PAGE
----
A Good Read A Good Listen and A Good Drink: Oiseaux-Tempête

It’s a simple yet sublime pleasure, and just thinking about it can make you feel a little calmer, a little more content. Imagine: You bring out one of the good rocks glasses (or your favorite mug or a special occasion tea cup) and pour a couple fingers of amber liquid (or something dark and strong or just some whole milk). You drop the needle on the jazz platter (or pull up a blues album on your mp3 player or dig out that mixtape from college). Ensconcing yourself in the coziest seat in the house, you crack the spine on a classic (or find your place in that sci-fi paperback or pull up a biography on your e-book reader). And then, you go away for a while. Ah, bliss.

In this series, some of NTSIB’s friends share beloved albums, books and drinks to recommend or inspire.

Oiseaux-Tempête, more or less of Paris, are an ever-changing entity. An iteration of the band that includes Frédéric D. Oberland and Stéphane Pigneul (FareWell Poetry and Le Réveil des Tropiques), Ben McConnell (Beach House, FareWell Poetry, Marissa Nadler) and bass clarinet virtuoso Gareth Davis (Elliott Sharp and Robin Rimbaud (aka Scanner)) have just released ÜTOPIYA?, the follow-up to their first, self-titled record.

In Oiseaux-Tempête, the band ventured to Greece to capture the sounds of political upheaval – not protest songs, but the ambient noises, and the sense of menace, the feeling of frustration, boiling over. For ÜTOPIYA? they visited Sicily and Istanbul. The result is a complex and compelling work that mixes jazz elements with bright electronic tones, aggressive, dissonant feedback and the sense that even during seismic change, sometimes people do sit outside and listen to nightbirds singing.

As a taste, here is Omen: Divided We Fall:

And with that, I will turn the floor over to the band, who are joining us today – all four of them, a very special treat – to share a favorite book, record and drink.


OISEAUX-TEMPÊTE, 2015; photo by Pamela Maddaleno

OISEAUX-TEMPÊTE, 2015; photo by Pamela Maddaleno

FRÉDÉRIC D. OBERLAND: Guy Debord, Oeuvres Cinématographiques Complètes / Complete Cinematic Works. This book came into my hands late 90’s when it was almost impossible to find any of Guy Debord’s films to watch. The goal was fascinating: trying to understand and to enjoy these stunning film-essays just with the film scripts, without the actual image or sound. The narration is transcribed and you can find between the lines an informative depiction of what is happening on the screen and in the speakers. Reading the hopeful melancholy of In Girum Imus Nocte Et Consumimur Igni, I feel this just as much in my bones as in my mind: poetry and social revolution could be so easily related. Both are coming from the same vibrant, primal, essential breath.

STÉPHANE PIGNEUL: Héros-Limite from Ghérasim Luca. I’ve always thought that the best poets are the ones who write in a language different from their mother tongue. Luca as Cioran, is Romanian and was a kind of surrealist despite the fact he was never affiliated to the actual. Although he mastered the French language, he tweaked it in a new way, made to be spoken more than read, in a very musical way. The love for the words, the language, and of course with his famous sense of humour can be felt in every text he wrote. His poems are an excellent source of inspiration for those who want to write too, and be off the beaten track.

GARETH DAVIS: Bohumil Hrabal’s Too Loud A Solitude. I picked this up in Prague the first time I was there. There was an English language bookshop that was a fair walk from where I was staying, but it had the distinct advantage of being one of the few places to accept cards (at that time), a deciding factor as I was leaving on a train that evening to Budapest and had judged my cash supply in koruna down to the last bottle of water before departure. So I trekked over to the shop and picked up what was essentially a random pile of books for the train journeys ahead.

I’m guessing I must have read this five or six times over the following three or so weeks. Without giving too much away, it’s the story of man working 35 years compacting wastepaper and books, a process which has lead him to acquire an education so unwitting he’s unable to tell which thoughts are his own and which come from the books he has rescued from the hydraulic press. It is a novel of such incredible extremes, comedy, pathos, sophistication, sex and violence. An observance of sorts of the indestructibility of the written word.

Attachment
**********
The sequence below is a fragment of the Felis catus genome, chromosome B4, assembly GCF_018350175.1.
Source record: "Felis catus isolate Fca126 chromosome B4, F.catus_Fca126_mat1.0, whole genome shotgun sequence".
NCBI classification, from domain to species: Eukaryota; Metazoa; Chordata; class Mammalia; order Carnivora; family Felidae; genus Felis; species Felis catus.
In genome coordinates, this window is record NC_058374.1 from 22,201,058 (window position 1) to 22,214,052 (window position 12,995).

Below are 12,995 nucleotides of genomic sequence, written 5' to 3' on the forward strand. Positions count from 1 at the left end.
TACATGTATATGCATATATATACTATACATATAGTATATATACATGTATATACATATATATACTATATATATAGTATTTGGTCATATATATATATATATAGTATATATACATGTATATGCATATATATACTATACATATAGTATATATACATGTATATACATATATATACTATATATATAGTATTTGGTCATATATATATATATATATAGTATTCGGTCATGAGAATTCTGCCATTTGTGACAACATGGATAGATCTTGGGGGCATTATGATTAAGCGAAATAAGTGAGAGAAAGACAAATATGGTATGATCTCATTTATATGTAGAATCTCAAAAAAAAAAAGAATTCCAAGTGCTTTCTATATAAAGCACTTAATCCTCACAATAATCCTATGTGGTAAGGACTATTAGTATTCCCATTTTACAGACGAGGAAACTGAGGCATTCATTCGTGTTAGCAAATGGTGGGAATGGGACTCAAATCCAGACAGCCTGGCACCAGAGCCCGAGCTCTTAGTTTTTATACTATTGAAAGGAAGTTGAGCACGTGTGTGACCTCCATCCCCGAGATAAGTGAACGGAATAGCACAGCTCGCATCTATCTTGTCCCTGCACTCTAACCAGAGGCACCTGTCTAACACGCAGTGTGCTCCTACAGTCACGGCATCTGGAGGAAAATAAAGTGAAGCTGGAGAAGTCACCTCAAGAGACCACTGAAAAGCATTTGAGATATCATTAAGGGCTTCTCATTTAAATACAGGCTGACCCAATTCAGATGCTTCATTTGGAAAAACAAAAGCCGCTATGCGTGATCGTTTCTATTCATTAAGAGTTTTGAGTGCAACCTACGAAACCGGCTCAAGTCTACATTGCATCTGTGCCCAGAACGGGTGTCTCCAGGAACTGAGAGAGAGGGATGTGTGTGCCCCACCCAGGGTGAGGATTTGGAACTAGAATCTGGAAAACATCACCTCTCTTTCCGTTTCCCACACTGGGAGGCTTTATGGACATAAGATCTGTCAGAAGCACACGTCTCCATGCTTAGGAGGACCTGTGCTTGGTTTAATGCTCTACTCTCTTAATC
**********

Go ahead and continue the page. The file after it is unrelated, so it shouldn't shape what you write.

BEN MCCONNELL: Paul Bowles’ masterpiece, The Sheltering Sky, is a powerful and eerie novel which traces the wanderings of three Americans throughout Morocco and the Sahara Desert following the end of WWII. A sense of unease, or even dread, permeates these characters as they journey deeper and deeper into the vast expanse of the Sahara, tirelessly searching for a sense of meaning or purpose in their lives in a desperate attempt to escape the stifling conventions and stale consumerism of western society.

Plagued by blinding sun, sickness, and thieves, all does not end well for these three; and it could be the ending itself which is this novel’s crowning achievement, taking an unexpected and horrific turn into an even further unknown, more treacherous then they – or us – could have ever imagined.

FRÉDÉRIC D. OBERLAND: My instant choice could have been the boxset Claire Denis Film Scores 1996-2009 (Constellation, 2012) from Tindersticks.  Five LPs to listen to and to enjoy the way you want when you’re feeling moody. But this Kime Ne’ 12″ (Aboov Plak, 2013) I discovered last summer in Istanbul is a hidden masterpiece to dance to and to make love under the rain. The project is called iNSALAR and includes Cem Yıldız (on vocals, bağlama and electronics), Barış K (on electronics) and Hogır (on percussion and vocal percussion). The lyrics are adapted from poems by 17th century Turkish poet musician Kul Nesimi (Ben Melamet Hirkasini) and 16th century icon Pir Sultan Abdal (Otme Bulbul). Play it loud and look at the way you’re shaking the head. Yes, Side A and B are exactly the same, and now you know why.

STÉPHANE PIGNEUL: Carnage Visors: The Cure. My choice at the moment if you ask, in part because I just borrowed the fantastic drum machine DR-55 from a friend, and that track was written with it. It’s the longest track Smith ever put on tape, something like 28 minutes, instrumental, minimal, a bit dark but super warm in the sound. Also the structure is something really smart, just as Smith always does with guitars. He composed it on bass, starting the harmony in E going through A and D then finishing in G, which are the open strings of a bass . . . A super intelligent approach, indeed.

It was proposed for a 30 minutes stop motion film the brother of the bass player did, and was projected before the 1981-shows they used to do. Only 30 seconds of this film can be found on the internet, kind of mysterious, after all these years and the power of the web . . . A kind of myth in The Cure sphere! Again, a super source of inspiration for those who want to make music. At least it has worked for me since I’m 15 . . . !

the cure - carnage visors